Photo credit: K.C. Alfred of the San Diego Union-Tribune
What happens when a vintage roller coaster is closed due to the COVID-19 virus but it must roll on?
That’s the challenge with the 95-year-old Giant Dipper at Belmont Park, a National Historic Landmark on Mission Beach in San Diego. The six-car coaster must run a few times a day to keep the machinery from tightening. So, instead of running it empty, the operators found some riders immune to the virus—about a dozen stuffed animals that were prizes from the park’s milk jug midway games.
The operators loaded the teddy bears, giraffes, elephants, centipedes, and other creatures in the seats and strapped them in. Now they’re riding the rails twice an hour daily from noon until 6 p.m. and getting a lot of attention from park visitors.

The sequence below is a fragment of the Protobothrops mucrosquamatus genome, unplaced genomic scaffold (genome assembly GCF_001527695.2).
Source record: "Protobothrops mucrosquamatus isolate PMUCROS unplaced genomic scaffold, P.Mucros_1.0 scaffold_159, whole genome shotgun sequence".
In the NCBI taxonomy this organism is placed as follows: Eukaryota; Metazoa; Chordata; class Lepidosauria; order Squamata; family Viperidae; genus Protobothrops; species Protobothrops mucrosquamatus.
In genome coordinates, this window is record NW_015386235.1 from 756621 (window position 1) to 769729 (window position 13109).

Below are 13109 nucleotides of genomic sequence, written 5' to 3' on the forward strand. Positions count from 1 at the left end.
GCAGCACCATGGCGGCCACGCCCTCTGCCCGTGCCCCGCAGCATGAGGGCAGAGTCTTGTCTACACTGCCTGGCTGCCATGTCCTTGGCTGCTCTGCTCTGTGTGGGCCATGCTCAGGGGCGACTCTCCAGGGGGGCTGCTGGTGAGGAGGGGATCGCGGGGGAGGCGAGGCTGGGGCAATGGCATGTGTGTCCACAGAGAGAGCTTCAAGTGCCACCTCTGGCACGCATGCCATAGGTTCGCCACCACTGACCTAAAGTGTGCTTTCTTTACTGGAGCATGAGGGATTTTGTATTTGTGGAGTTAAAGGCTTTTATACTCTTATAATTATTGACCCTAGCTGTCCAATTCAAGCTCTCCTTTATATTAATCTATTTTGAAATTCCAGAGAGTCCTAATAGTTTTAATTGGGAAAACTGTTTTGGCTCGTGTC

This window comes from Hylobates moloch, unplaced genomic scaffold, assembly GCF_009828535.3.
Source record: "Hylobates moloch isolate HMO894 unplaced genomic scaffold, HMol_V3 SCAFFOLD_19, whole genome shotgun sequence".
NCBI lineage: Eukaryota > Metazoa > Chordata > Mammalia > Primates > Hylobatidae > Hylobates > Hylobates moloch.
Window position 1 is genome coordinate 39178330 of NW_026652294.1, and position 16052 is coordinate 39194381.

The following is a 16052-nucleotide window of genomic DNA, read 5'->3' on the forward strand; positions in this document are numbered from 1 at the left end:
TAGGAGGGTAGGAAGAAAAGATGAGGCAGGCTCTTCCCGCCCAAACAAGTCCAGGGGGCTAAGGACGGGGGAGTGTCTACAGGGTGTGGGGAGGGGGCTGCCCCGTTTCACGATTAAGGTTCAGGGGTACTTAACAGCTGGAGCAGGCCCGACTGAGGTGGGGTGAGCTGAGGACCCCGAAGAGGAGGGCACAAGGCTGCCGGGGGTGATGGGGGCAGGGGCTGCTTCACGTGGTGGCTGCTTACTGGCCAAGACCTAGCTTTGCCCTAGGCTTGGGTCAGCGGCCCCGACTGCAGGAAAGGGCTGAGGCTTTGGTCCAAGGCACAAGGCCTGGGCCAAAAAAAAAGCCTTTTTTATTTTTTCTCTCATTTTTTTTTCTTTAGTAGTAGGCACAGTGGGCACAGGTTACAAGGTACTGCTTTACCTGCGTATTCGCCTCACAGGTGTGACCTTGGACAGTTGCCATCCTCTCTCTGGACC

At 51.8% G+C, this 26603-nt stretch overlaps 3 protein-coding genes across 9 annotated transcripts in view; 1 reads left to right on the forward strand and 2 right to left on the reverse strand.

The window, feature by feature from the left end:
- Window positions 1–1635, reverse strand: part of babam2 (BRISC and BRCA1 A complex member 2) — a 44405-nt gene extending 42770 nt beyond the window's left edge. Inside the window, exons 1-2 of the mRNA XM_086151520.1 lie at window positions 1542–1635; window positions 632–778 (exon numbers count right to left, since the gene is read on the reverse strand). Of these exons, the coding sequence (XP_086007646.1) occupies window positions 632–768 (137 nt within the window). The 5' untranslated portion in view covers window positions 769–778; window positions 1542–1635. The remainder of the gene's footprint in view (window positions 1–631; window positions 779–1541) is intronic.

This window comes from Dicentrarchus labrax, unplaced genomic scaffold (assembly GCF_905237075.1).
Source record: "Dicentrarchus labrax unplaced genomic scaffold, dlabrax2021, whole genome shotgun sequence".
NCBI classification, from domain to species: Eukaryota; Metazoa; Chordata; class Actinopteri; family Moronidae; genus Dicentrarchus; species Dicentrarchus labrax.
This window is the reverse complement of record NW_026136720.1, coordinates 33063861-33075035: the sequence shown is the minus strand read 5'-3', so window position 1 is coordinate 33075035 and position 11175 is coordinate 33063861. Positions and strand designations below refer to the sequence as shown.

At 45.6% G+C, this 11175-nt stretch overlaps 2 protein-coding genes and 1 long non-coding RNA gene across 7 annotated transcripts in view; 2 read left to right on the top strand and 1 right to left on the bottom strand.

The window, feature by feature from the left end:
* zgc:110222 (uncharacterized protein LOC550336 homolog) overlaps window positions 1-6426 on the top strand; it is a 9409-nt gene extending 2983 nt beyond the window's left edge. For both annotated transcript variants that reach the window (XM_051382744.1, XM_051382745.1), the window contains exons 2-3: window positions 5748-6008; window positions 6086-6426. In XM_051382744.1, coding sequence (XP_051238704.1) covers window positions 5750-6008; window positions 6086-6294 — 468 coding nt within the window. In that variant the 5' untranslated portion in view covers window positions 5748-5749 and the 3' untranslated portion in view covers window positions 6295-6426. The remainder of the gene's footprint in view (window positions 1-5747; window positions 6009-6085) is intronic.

The stuffed animals might continue riding as part of the park’s distancing measures when it’s safe to open the Giant Dipper to humans again. If that happens, the animals would sit in every other car to keep humans separated safely.
The Giant Dipper is a 2,600-foot gravity-driven roller coaster standing 75 feet high. It’s one of two remaining wooden roller coasters still in operation. The other Giant Dipper is at the Santa Cruz Beach Boardwalk.
Read the full story from the Los Angeles Times about the stuffed animals and San Diego’s Giant Dipper:
With the public locked out during coronavirus, stuffed animals ride this San Diego roller coaster
For updates on the park’s activities and hours, visit belmontpark.com or Belmont Park’s Facebook page.
2 thoughts on “The secret life of stuffed animals on a roller coaster in San Diego”
What I want to know is do the stuffed animals raise all their arms over their head on the downward ascent from the top of the curve? 🙂
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I thought about that, too!